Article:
MONTOYA TO BACKUP CAR FOR DAYTONA 500
Montoya Forced to Use Backup Car For Weekend's Daytona 500
By Ralph N. Paulk, PITTSBURGH TRIBUNE-REVIEW
Friday, February 24, 2012
DAYTONA BEACH, Fla. — Juan Pablo Montoya circled the mangled remains of the No. 42 Earnhardt-Ganassi Racing Chevrolet on Thursday with inexplicable calm.
Montoya, driving for Fox Chapel native Chip Ganassi, stared at the crushed rims and crumbled metal. He considered kicking the tires but realized it wouldn't be enough to ease the angst of starting Sunday's Daytona 500 with his backup car.
The Colombian's red and white Target-sponsored Chevrolet was part of a multi-car accident in the first of two 60-lap Gatorade Duel qualifying races at Daytona International Speedway.
Montoya, already locked into NASCAR's premier event, was running in the middle of pack when Michael McDowell triggered a four-car crash that claimed three other Daytona 500 qualifiers — David Gilliland, Brad Keselowski and Paul Menard.
"I think the No. 98 (Michael McDowell) wrecked Gilliland, and I was next to him," said Montoya, who finished sixth in last year's Daytona 500. "We were right in the middle. When they started spinning, I just tried to hold it wide open, hoping I could clear them, but I went into the fence."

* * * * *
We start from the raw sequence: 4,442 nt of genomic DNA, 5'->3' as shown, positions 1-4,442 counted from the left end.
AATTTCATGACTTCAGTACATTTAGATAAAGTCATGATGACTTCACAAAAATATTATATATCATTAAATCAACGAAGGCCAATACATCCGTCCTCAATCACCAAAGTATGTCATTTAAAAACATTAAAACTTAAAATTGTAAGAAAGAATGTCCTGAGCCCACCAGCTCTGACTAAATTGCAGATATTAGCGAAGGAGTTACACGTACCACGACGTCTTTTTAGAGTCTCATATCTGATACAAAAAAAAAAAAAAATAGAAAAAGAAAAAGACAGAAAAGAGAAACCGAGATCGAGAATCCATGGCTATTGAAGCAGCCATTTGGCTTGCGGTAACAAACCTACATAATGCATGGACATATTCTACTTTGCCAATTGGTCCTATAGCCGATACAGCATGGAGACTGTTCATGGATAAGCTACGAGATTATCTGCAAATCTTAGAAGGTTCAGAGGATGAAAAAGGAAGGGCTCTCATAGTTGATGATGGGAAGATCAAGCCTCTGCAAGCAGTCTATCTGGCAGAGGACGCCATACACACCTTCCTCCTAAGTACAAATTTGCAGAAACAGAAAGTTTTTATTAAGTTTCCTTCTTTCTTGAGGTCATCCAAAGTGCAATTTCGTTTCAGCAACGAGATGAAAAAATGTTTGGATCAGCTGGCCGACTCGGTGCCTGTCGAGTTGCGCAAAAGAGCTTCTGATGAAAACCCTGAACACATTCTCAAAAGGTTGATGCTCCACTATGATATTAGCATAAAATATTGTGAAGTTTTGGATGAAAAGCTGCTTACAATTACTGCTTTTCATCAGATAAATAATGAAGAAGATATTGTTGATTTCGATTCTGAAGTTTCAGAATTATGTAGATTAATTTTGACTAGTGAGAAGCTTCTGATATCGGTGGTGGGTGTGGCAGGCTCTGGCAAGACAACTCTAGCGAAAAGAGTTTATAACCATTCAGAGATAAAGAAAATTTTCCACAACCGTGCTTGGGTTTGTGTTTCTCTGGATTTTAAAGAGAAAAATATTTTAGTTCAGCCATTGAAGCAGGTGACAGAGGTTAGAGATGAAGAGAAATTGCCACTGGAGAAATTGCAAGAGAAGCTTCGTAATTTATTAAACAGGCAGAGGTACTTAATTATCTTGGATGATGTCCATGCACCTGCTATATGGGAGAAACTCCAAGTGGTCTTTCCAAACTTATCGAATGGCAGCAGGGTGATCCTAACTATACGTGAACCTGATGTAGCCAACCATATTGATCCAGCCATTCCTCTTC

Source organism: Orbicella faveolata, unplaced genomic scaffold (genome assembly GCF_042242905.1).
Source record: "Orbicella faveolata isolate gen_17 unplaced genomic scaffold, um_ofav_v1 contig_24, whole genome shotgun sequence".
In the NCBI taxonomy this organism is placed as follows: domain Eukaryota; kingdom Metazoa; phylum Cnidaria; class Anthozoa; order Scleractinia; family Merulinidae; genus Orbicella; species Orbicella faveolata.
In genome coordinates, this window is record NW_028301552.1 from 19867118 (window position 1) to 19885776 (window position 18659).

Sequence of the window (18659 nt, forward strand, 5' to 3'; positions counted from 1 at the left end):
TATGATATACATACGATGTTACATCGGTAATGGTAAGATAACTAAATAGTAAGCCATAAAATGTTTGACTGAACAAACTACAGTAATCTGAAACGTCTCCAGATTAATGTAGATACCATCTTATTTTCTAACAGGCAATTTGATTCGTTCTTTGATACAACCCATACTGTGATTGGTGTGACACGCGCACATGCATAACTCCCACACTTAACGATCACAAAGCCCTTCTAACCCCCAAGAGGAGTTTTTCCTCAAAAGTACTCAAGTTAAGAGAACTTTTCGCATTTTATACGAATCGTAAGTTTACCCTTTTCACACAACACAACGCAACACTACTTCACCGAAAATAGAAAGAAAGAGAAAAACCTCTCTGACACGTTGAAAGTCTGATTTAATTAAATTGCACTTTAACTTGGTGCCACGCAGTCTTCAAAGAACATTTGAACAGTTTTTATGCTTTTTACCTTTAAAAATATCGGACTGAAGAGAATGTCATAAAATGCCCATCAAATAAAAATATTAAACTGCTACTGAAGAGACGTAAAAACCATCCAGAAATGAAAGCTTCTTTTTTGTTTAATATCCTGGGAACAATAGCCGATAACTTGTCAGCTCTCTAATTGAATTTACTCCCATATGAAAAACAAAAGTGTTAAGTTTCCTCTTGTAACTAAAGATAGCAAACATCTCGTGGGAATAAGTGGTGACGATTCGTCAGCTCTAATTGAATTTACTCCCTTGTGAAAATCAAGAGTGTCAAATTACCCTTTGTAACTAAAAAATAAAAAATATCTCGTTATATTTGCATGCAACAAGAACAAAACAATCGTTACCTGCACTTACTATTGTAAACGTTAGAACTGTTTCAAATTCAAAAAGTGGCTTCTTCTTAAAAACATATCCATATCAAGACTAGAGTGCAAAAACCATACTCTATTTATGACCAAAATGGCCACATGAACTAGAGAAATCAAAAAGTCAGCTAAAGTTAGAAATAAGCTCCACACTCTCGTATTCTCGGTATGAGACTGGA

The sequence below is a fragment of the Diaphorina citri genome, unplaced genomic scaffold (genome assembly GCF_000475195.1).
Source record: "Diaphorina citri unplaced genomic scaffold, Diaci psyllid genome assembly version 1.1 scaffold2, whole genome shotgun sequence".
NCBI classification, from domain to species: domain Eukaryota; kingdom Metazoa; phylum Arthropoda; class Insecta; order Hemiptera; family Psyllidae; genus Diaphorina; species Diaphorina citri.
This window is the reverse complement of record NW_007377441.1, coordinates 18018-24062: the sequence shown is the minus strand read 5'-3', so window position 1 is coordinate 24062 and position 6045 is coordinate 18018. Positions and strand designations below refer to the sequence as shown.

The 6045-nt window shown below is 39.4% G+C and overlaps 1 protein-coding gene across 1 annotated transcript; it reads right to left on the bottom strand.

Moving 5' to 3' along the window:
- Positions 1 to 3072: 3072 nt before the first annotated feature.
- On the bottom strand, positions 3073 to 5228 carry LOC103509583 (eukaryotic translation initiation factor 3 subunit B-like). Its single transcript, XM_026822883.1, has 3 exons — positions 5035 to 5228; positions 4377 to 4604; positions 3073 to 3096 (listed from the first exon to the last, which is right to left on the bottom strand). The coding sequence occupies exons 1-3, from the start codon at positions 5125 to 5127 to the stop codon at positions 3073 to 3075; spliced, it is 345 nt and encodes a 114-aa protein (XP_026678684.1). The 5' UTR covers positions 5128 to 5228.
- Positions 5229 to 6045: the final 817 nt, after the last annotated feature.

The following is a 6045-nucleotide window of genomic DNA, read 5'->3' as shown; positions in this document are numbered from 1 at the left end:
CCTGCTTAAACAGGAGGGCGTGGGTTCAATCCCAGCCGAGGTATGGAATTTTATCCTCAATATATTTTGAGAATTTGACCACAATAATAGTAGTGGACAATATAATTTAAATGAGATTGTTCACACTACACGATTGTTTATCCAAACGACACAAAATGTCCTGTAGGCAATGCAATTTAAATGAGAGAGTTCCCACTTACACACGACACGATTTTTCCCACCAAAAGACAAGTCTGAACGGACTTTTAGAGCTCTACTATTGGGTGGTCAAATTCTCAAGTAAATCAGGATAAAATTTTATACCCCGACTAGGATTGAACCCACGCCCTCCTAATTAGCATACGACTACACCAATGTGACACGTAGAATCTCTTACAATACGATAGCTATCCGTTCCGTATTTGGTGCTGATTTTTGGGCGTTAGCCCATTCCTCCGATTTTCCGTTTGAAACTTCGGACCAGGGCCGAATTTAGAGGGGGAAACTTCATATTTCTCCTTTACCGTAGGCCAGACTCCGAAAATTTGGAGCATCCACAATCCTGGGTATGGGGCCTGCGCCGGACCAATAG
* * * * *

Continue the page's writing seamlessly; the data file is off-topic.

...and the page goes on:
McDowell wasn't apologetic but shouldered the blame for losing control of his No. 98 Ford halfway through the ninth lap. McDowell's admission was little consolation for Montoya, who by rule will start at the back of the 43-car field after crashing his primary car.
"I don't want to get involved in whose fault it is," Montoya said. "It is part of restrictor-plate racing."
With Montoya in the garage area discussing race setup for his backup, Tony Stewart cruised toward the checkered flag.
"We've had a good car since we've been here," said Stewart, who finished second behind Kyle Busch in the Budweiser Shootout last Saturday. "The organization did a good job of getting this car ready."
Stewart, the defending Sprint Cup champion, won his 17th stock-car race at Daytona. Dale Earnhardt holds the track record with 34 victories at the 2.5-mile tri-oval.
Matt Kenseth, the 2009 Daytona 500 champion, held off Regan Smith and Jimmie Johnson to give Roush Fenway Racing its first Duel victory in the second qualifying race.
Michael Waltrip and Bill Elliott, both two-time 500 winners, failed to qualify along with Mike Wallace, Kenny Wallace, J.J. Yeley and Robert Richardson Jr. Joe Nemechek, David Stremme and Dave Blaney were the last of the drivers not locked into the Daytona 500 to qualify.